It replicated the same configuration for another eye, this time with a variation: all the tubes pointed in the same direction, but with different lengths. This produced many variations of the same image, with blurs at different intervals. The repetition at least let it pick out some similarities: grey-and-brown blurs in one half of the image, mostly cyan in the other, with a rippling band of orange-and-white tones between.
It constructed the same configuration of tubes within floor 51, aiming it at its rippling lake and the budding fungal beds that lined its shore. The varied tube length conveyed distance: it could tell, now, that the cluster of mushrooms that were closer to the tubes formed differently-sized blurry splotches on different tubes, compared to more distant mushrooms on the far bank. The tube length provided an analogue of depth, which meant that it could attempt to reconstruct a spatial comprehension from a series of flat panels.
On its third entrance, it combined the two prior concepts: twenty eight different-length tubes, placed in twenty-eight sets ringing the mana lock, all angled different directions.
This was a truly gargantuan amount of information. Goblin Cave peered at the images, slotting them in distance-order to make a vague approximation of their depth. Granite boulders, closer, followed by a strange warping shape that it thought might be a slope of loose gravel. Surfaces that changed in distance and altitude were even more difficult for it to reason about just from the light. This particular entrance had surfaced in a rocky lull between mountain crags, it thought: there was considerably more granite-grey visible, with only a rough triangle of cyan.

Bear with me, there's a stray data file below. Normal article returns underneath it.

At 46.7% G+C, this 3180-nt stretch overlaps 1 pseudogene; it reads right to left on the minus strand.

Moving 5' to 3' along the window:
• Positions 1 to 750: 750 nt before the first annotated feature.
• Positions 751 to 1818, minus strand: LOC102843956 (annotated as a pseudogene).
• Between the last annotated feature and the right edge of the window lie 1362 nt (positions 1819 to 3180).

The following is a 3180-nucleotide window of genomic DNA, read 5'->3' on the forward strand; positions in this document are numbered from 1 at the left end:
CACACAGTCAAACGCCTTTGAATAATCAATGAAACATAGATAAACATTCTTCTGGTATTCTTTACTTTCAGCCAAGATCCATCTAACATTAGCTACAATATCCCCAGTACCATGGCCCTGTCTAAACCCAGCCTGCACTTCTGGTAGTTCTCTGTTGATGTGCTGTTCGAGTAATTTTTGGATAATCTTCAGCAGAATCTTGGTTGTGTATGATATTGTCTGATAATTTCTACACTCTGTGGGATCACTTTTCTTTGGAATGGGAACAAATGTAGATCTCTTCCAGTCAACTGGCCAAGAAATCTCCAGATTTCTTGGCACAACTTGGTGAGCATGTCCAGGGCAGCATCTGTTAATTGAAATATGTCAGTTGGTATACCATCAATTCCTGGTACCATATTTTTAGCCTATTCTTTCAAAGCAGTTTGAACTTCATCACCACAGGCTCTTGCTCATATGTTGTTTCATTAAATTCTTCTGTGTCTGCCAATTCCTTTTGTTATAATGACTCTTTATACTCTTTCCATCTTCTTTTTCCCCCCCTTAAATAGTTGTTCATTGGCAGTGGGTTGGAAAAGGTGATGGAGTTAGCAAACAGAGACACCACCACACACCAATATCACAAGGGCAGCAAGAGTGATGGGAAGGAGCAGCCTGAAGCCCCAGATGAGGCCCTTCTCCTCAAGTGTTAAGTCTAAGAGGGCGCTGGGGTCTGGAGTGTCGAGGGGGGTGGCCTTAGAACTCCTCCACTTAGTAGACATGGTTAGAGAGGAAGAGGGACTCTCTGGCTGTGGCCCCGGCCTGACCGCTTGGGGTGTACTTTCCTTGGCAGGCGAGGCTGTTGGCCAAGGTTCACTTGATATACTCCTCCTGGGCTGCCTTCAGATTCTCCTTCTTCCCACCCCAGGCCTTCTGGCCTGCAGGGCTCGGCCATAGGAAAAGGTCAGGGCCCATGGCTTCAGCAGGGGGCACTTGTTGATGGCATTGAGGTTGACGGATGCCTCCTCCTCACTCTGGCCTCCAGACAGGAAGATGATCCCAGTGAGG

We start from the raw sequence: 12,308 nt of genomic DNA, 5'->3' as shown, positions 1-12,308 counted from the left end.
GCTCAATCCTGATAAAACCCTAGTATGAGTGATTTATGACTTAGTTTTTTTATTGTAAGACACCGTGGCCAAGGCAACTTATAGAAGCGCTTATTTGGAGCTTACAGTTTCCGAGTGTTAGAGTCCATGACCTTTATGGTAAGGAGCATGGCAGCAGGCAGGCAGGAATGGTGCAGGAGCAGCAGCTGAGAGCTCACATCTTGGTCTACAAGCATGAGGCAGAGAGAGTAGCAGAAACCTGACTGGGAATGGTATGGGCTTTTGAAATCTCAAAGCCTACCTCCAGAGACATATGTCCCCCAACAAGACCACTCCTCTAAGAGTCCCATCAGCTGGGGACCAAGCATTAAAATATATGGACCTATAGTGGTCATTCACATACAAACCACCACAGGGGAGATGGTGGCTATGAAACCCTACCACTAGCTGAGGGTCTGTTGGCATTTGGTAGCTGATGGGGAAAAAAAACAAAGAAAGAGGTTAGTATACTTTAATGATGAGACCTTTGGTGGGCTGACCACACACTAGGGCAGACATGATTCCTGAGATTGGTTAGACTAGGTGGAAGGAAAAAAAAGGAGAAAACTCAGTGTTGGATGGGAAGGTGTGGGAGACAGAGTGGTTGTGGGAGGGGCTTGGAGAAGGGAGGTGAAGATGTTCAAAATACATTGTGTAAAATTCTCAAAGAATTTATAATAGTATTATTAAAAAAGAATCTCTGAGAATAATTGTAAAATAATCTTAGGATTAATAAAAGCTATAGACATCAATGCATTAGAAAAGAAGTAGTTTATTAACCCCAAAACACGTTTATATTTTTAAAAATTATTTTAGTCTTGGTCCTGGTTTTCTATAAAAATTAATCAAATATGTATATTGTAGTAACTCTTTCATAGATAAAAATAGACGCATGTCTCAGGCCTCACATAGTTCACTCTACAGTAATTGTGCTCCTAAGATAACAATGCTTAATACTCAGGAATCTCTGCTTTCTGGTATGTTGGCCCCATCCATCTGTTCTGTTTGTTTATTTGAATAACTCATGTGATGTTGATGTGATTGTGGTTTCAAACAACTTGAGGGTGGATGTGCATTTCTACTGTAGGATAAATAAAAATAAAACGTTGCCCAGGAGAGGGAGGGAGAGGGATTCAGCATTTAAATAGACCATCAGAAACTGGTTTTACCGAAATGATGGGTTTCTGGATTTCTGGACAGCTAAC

These, it recorded in cubic blocks, making each wafer-thin slice of manastone separated from the others by a thin gap of open space, in an attempt to spatially-structure the images.
Time passed, but only a little. The cyan in the images diminished to blue and then a deep indigo, in time with the brilliant circle shifting location. The sun, perhaps. The books spoke of the sun lighting the sky, and so as the sun waned, so did the light overall. Eventually a new glowing shape emerged, visible from two of its entrances: a pale purple crescent, at less than a sixteen-thousandth the intensity of the sun. A moon, perhaps. Goblin Cave had to instruct its recording nodes to add a minimum threshold for lighting, as well, to prevent these images from being utterly overwhelmed solely from the faint light of its manastone walls.
A night and a day passed, giving it nearly seven hundred plates per tube. One adventuring party left its old entrance, and two more entered, separated by a gap of roughly ten hours. No sign of them detecting its new entrances. There had been moving blurs across its images, which it still couldn't decypher: some kind of animal, perhaps? But not one it had unlocked, and so not one in had any kind of spatial intuition for how it was shaped. The thought of life outside of its system categories was tantalizing, but the process of analyzing flat images to reconstruct shape — it had the feeling that, much like spawning a [Flame Wisp], this would be something it would approach in dozens of angles just to make almost-zero progress.